If you have a great business idea, then the safest way to build and protect your brand is to take the right legal steps. Not everyone does this, and often entrepreneurs with potentially profitable ideas wind up in intellectual property litigation, the cost of which can cut deeply into the value of a business.
When a brand becomes positively recognized by consumers, it's natural for other companies to move toward that space in the market and try to profit. There are limits, though, to how far a business can go in terms of benefiting from another company's branding.
Retaining trade secrets and preventing employee poaching can be particularly difficult in highly competitive industries such as California's tech industry. One area of technology where competition is quickly rising is the connected fitness market, which provides wearable products for monitoring health.
While you don't necessarily have to register your trademark with the government in order to exercise your right to the mark, registration is a good idea.
If your tech business licenses your products and intellectual property to another company, then you need someone on your side -- an intellectual property lawyer -- to monitor the arrangement and protect your interests. In some cases, businesses start out with a good agreement that lasts for years, but somewhere along the line one party stops honoring the contract in full.
According to a 2014 survey, 61 percent of consumers used Internet streaming each week to access movies, TV shows and other content. That percentage represents a 17 percent increase from the year before.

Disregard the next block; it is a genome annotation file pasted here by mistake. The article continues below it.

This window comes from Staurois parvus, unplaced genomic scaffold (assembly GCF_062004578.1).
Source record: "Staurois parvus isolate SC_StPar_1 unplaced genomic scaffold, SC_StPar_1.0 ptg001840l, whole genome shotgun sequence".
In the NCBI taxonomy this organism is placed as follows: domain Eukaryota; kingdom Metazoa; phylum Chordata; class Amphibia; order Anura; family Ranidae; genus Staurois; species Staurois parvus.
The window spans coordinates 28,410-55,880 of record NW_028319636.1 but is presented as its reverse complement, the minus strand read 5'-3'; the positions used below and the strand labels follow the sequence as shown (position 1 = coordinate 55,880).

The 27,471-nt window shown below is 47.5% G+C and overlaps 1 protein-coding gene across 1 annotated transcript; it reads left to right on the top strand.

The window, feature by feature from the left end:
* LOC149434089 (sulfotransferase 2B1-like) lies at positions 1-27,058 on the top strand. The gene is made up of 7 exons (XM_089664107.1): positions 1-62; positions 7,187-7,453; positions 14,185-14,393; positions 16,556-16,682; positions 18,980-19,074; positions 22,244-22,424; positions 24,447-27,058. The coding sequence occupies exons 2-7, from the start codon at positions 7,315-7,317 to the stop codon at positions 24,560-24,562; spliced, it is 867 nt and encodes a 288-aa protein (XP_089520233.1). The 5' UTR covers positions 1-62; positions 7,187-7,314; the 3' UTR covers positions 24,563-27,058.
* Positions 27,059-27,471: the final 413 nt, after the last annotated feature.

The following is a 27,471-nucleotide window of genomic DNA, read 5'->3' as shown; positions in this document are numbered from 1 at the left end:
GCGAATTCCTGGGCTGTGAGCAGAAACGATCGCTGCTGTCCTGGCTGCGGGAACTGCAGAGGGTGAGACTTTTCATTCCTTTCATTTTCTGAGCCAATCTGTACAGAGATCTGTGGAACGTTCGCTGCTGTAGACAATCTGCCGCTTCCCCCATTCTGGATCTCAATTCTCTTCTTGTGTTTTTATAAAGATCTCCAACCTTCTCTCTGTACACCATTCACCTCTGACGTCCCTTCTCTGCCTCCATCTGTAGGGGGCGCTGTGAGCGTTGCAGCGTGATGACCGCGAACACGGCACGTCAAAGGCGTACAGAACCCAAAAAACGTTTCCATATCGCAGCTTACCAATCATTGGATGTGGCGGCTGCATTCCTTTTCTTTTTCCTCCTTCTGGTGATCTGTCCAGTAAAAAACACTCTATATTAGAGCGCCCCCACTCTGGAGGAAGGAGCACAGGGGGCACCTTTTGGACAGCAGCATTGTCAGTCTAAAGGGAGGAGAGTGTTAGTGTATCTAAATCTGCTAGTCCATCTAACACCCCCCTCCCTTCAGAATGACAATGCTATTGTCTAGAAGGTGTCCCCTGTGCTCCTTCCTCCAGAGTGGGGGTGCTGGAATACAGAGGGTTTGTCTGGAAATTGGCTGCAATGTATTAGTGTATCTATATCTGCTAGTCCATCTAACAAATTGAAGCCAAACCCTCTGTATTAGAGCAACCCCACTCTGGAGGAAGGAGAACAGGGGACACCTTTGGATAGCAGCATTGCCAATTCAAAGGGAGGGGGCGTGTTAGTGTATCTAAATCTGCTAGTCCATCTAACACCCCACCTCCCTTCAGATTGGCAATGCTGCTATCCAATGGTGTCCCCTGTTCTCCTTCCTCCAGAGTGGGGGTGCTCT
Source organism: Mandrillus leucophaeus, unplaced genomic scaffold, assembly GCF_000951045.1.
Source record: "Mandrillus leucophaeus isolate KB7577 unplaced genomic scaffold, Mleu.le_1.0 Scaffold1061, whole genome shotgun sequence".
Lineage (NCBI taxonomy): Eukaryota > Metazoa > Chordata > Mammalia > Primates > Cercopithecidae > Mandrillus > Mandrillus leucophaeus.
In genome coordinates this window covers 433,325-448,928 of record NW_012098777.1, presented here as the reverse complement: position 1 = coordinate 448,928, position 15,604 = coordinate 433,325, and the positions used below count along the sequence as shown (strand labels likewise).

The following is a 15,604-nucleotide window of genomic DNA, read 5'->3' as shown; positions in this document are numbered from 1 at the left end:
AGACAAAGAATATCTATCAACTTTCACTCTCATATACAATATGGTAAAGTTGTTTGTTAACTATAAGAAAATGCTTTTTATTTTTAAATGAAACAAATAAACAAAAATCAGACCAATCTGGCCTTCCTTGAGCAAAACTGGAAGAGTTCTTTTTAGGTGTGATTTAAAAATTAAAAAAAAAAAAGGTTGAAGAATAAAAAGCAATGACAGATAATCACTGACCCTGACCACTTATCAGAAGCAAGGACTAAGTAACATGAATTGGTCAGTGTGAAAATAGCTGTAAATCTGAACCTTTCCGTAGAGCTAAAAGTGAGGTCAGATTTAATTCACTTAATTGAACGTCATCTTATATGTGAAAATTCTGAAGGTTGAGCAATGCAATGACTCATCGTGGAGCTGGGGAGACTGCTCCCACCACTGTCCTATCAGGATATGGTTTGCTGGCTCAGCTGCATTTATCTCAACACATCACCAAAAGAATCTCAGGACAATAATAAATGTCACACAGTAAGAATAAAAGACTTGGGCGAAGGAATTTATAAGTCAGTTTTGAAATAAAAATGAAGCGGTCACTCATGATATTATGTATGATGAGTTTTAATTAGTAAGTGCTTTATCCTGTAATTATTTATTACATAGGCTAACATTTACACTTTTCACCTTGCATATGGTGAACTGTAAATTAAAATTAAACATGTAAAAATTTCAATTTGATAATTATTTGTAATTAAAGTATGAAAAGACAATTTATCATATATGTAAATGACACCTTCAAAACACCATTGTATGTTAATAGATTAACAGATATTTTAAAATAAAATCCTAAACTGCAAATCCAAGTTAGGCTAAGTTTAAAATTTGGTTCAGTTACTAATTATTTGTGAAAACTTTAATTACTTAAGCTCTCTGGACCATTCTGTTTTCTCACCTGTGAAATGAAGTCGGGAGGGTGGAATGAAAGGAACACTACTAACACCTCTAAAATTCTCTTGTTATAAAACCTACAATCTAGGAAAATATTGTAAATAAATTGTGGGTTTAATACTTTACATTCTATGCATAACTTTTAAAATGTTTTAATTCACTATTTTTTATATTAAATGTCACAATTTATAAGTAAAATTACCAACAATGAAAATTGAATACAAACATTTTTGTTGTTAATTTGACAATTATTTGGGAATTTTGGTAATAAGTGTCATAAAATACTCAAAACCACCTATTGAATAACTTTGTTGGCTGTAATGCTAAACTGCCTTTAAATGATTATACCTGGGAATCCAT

Trademark infringement occurs when someone uses a mark without permission, or when someone uses a mark that is similar enough to another to cause confusion as to the source of the goods or services being offered.
Most business owners, when they realize they have a dispute with another company, don't immediately say to themselves, "We need to take this to court; we need to litigate." For one thing, litigation can be a costly and time-consuming distraction from running a business. In many cases, with the right proactive legal planning, business owners can avoid the expense of going to court.
Why does a company have trademarks and branding? To build consumer confidence and prevent the company's products from being confused with other companies' products. These are the basic purposes of trademarks and servicemarks, the registration of which we discussed in a recent post.
Investigating an intellectual property dispute may involve looking into the previous encounters and business dealings, if any, between the parties involved in the dispute.